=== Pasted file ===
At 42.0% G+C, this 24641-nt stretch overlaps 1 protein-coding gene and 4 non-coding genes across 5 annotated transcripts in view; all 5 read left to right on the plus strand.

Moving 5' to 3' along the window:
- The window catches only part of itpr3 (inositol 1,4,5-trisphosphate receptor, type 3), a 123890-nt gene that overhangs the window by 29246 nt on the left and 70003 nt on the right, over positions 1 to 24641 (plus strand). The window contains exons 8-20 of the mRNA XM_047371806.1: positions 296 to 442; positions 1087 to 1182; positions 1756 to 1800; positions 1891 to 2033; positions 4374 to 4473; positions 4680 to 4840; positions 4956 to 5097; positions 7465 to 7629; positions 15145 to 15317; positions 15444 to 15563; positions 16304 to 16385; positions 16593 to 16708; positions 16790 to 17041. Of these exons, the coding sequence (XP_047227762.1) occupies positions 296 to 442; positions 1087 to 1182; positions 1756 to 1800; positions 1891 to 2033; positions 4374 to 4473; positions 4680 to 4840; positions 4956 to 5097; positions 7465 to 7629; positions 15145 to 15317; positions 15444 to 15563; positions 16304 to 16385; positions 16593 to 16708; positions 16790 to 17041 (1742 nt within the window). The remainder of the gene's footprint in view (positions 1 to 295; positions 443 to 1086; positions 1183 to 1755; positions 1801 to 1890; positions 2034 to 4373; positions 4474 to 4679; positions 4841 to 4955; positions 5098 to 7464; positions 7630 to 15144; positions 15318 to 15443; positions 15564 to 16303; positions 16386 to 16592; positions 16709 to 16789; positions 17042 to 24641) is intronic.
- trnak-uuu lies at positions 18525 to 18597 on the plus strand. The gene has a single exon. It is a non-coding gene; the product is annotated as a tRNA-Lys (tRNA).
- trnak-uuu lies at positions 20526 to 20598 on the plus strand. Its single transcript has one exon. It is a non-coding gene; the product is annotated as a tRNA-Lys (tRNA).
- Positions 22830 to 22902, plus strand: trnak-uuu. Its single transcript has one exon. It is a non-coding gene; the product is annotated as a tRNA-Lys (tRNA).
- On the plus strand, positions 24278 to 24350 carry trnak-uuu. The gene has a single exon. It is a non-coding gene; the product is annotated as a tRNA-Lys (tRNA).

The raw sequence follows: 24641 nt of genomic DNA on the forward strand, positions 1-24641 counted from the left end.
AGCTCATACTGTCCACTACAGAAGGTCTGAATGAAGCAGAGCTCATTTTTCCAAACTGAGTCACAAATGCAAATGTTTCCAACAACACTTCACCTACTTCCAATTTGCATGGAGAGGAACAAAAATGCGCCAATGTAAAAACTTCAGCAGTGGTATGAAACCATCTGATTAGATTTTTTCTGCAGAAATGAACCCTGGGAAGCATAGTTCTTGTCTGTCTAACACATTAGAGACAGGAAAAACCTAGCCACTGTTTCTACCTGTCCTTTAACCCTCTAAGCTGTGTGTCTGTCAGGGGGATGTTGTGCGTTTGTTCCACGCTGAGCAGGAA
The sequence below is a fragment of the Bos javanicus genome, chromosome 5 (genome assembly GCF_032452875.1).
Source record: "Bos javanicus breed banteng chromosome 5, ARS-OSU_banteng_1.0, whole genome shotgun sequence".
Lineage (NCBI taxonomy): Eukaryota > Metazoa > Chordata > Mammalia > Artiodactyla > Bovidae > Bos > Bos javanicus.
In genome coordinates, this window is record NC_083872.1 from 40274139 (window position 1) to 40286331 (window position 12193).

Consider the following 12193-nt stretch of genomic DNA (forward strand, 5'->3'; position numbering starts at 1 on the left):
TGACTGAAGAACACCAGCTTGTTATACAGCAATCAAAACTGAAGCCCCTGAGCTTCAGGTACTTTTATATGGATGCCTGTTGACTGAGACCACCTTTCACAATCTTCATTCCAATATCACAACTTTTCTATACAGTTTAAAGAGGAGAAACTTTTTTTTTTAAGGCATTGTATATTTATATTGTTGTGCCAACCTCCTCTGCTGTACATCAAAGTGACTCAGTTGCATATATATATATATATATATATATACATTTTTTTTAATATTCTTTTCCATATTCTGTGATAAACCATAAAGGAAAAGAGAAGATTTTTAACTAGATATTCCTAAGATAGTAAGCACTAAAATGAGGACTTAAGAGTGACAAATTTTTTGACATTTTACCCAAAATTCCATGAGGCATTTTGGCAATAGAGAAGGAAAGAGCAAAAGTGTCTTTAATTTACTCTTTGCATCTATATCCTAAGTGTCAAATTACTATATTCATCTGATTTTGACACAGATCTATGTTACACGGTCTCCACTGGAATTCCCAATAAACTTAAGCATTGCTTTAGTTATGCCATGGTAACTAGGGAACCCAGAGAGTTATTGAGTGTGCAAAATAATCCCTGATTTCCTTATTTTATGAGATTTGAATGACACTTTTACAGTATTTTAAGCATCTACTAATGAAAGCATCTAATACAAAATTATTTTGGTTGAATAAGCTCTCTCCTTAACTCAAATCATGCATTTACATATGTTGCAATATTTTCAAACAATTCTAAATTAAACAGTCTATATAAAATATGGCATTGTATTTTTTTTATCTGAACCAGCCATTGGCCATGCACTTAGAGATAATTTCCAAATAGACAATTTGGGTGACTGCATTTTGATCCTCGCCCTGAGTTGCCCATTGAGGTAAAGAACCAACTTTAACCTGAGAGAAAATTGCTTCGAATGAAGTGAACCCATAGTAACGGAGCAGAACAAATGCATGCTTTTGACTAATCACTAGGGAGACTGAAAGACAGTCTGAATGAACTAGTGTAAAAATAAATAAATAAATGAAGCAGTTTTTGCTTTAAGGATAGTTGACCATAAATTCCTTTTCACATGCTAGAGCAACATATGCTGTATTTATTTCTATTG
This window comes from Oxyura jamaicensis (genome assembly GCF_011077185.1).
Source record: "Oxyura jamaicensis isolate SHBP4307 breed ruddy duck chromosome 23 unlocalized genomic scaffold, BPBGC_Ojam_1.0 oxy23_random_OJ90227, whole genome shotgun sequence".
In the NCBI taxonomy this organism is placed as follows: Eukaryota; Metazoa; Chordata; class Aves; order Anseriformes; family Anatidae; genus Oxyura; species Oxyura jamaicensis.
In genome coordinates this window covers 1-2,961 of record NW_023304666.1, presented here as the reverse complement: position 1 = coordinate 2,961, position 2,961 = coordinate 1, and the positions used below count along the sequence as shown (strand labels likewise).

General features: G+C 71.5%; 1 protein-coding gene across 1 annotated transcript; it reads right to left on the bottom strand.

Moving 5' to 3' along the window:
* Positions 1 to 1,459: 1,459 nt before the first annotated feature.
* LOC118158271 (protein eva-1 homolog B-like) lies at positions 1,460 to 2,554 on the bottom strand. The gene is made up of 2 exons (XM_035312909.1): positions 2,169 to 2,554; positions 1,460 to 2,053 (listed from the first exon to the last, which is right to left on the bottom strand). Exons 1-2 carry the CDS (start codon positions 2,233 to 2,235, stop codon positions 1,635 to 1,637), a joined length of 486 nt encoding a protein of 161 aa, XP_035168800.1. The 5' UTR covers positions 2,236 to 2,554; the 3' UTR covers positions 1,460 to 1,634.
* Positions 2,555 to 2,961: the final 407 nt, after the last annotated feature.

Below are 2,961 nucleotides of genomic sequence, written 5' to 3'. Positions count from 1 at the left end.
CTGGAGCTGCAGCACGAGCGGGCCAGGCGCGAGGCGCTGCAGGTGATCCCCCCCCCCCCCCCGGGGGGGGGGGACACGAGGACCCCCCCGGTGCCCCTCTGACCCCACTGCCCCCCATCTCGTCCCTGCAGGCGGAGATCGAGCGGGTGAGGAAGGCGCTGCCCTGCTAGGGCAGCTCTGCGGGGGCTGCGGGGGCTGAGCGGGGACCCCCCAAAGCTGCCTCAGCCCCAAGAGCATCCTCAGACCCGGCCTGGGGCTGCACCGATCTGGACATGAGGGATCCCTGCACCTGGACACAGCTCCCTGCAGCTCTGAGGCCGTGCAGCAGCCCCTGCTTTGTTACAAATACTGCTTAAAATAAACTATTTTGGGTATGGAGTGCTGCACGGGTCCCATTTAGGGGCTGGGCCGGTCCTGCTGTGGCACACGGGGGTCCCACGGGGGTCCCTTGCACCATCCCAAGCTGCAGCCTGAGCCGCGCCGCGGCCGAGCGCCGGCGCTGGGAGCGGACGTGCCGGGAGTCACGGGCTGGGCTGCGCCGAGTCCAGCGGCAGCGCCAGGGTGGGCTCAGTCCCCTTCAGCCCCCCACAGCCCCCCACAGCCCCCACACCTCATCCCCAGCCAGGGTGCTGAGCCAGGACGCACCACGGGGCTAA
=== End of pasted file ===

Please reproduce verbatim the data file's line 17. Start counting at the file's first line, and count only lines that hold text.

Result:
Source record: "Oxyura jamaicensis isolate SHBP4307 breed ruddy duck chromosome 23 unlocalized genomic scaffold, BPBGC_Ojam_1.0 oxy23_random_OJ90227, whole genome shotgun sequence".